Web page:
Powerful stage version of 'Mockingbird'

By now, many of us have read “To Kill a Mockingbird,” Harper Lee’s Pulitzer Prize-winning novel about racial tensions in the Depression-era South. Some of us have even seen the 1962 film adaptation starring Gregory Peck as Atticus Finch. But how many of us have ever seen a stage version?

Can it be done, you ask, given the novel’s various locations? Oddly enough, since the early 1990s a play based on the novel has been performed every year in Harper Lee’s hometown of Monroeville, Ala. So yes, it can be done, and can currently be seen at the Glendale Centre Theatre, which is running one very faithful, moving stage adaptation.

Maycomb, Ala., is the setting, and early on we meet the tomboyish Scout and her brother Jem. Scout is prone to mischief, and dares her brother and his friend Dill to touch the house of their reclusive neighbor, Boo Radley. Of course Dill is hesitant in doing it but still does, probably because he doesn't want to look fearful in front of Scout. She already called him “puny” after their initial meeting, and although she’s a girl, it would seem that Scout’s toughness and charm has made her the group’s leader.

The three child actors playing the roles, Camille Gibney as Scout, Liam Johnson as Jem and Carter Thomas as Dill, had a wonderful chemistry onstage, and I wouldn’t be surprised if they were all best friends in real life. They could be serious when necessary, as in the second-act trial scene when they all quietly watched Atticus question Tom Robinson, his only witness and defendant.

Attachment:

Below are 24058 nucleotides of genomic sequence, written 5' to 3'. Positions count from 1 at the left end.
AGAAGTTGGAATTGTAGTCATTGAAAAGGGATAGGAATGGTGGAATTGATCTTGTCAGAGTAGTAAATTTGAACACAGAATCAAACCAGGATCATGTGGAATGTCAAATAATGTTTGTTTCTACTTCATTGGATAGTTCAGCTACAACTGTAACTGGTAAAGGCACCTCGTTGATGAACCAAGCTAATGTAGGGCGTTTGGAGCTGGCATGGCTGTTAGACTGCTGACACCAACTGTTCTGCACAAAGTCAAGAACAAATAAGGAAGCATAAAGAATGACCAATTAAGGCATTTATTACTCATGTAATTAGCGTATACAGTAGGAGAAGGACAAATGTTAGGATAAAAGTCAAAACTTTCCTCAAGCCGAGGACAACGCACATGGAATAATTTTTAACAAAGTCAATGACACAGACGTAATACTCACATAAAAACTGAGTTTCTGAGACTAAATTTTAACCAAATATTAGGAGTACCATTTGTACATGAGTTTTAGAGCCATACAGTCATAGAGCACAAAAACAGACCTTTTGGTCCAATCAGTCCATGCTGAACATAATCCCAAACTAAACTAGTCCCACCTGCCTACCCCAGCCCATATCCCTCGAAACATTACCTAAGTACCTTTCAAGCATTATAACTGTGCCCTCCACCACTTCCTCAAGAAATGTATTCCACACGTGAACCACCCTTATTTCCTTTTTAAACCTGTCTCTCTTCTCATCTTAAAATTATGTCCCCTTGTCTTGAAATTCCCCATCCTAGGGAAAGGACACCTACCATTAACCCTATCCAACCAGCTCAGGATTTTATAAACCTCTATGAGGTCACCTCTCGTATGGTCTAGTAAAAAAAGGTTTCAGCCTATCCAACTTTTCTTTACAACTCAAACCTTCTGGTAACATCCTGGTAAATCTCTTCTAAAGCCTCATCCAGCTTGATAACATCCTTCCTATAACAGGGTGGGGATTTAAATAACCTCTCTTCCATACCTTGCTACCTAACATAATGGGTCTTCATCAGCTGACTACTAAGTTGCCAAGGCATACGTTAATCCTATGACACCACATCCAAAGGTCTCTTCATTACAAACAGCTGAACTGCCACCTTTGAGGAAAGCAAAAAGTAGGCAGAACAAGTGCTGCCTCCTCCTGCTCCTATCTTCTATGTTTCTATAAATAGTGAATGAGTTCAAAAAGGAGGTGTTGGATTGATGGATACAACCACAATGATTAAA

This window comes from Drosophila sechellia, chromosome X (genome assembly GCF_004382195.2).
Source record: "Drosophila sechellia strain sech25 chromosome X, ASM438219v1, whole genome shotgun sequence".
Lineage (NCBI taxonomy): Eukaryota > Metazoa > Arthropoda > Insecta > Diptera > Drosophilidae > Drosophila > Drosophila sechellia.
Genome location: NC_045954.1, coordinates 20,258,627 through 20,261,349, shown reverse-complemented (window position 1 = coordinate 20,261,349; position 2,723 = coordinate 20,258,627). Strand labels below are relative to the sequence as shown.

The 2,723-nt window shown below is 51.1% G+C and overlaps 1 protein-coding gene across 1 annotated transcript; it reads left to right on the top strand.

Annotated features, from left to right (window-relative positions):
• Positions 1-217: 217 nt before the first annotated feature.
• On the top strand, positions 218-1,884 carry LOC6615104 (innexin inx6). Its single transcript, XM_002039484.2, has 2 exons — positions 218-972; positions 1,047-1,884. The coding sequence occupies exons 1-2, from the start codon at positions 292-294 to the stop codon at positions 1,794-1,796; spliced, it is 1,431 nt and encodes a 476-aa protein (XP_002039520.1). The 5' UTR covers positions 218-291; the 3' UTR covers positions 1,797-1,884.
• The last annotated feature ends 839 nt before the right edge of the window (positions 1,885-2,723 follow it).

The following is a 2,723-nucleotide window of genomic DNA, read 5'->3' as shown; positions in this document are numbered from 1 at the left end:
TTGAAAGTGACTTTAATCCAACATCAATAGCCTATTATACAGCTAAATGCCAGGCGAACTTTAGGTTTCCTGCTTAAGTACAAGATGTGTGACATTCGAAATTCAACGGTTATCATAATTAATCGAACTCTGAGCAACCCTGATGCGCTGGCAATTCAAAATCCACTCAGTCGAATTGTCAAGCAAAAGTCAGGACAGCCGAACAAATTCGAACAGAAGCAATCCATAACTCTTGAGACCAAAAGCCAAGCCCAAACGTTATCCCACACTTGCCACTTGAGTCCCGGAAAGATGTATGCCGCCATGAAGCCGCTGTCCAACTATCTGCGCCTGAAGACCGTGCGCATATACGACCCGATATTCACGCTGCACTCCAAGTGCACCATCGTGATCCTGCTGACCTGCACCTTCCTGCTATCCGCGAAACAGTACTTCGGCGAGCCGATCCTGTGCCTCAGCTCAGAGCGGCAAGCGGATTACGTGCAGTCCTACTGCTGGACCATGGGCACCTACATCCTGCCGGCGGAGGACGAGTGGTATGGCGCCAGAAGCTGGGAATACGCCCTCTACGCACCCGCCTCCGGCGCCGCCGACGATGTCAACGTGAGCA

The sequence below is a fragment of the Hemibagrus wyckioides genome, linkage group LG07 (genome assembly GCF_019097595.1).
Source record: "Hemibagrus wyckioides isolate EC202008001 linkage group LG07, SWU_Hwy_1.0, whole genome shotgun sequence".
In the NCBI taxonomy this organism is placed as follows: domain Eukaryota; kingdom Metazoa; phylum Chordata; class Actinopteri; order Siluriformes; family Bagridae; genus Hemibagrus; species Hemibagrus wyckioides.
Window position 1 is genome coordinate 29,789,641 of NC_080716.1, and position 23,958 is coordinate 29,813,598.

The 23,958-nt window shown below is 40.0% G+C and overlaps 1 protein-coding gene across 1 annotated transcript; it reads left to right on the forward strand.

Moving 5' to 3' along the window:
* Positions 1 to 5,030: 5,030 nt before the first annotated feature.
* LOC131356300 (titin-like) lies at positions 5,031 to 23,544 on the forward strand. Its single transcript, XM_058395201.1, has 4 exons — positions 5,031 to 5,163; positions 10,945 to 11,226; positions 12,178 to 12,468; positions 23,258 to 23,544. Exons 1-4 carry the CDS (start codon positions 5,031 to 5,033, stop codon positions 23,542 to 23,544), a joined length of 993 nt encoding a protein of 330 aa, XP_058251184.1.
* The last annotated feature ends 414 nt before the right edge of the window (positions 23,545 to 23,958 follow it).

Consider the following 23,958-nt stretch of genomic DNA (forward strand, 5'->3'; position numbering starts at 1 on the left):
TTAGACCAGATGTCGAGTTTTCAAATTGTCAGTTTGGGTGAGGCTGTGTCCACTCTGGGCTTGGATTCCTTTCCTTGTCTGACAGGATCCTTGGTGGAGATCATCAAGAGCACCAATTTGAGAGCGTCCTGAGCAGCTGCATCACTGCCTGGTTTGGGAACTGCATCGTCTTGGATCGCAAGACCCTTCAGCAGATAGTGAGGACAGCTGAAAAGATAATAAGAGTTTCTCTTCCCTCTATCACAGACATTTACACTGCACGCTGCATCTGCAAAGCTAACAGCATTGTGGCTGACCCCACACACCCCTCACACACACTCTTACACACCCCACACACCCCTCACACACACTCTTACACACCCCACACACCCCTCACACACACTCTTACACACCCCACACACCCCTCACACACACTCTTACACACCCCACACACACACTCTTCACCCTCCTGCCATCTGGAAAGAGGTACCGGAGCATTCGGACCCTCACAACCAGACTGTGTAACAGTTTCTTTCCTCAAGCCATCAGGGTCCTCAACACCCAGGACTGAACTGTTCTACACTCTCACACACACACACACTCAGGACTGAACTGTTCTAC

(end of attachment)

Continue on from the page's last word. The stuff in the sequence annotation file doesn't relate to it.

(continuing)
With dumbfounded looks on their faces, they appeared as children who were listening to testimony that was probably too adult for them. But they could also be playful as well, like when they ran around the porch carefree, refusing to go in the house when a mad dog is loose on their block. Whereas a lot of the credit goes to the child actors, a director like Diedra Celeste Miranda, who can elicit such authentic performances from three child actors, deserves far more accolades.

As Atticus Finch, Thor Edgell not only looked how one might think of the distinguished lawyer, with his mane of salt-and-peppered hair and white suit, but his big, booming voice also sounded how we think Atticus might sound, thanks to Gregory Peck’s memorable performance in the film version. We’re first introduced to that booming voice of Edgell’s within minutes of the opening act, when he scolds Jem for clowning around with Dill in their front yard.

Of course our cultural perception of Atticus Finch is one of a saintly figure, who went against the mores of his day, and defended a black man accused of raping and beating a white women, and Edgell did a wonderful job of playing the moral, good-natured Atticus. He was always intense, always standing upright, even after he’s spat on in the face, and most importantly, always honest. When Atticus is under the assumption that Jem committed murder in an act of self-defense, Edgell looked deep into the sheriff’s eyes and insisted on turning his son in, seeing that it was the ethical thing to do. This may sound foolish, but how can we expect anything less from Atticus Finch?

If you’re a fan of the book or movie, the play version might be the most rewarding way to experience Atticus, Jem and Scout. Because as good as “To Kill a Mockingbird” is in the book and film formats, it’s even better live and in person.

JAMES FAMERA is a freelance arts critic based in Los Angeles.


What: “To Kill a Mockingbird”

When: 8 p.m. Thursdays and Fridays and 3 and 8 p.m. Saturdays until March 12

Where: Glendale Centre Theatre, 324 N. Orange St., Glendale

Tickets: $23 to $26, with group rates available for 15 or more

Contact: www.glendalecentretheatre.com

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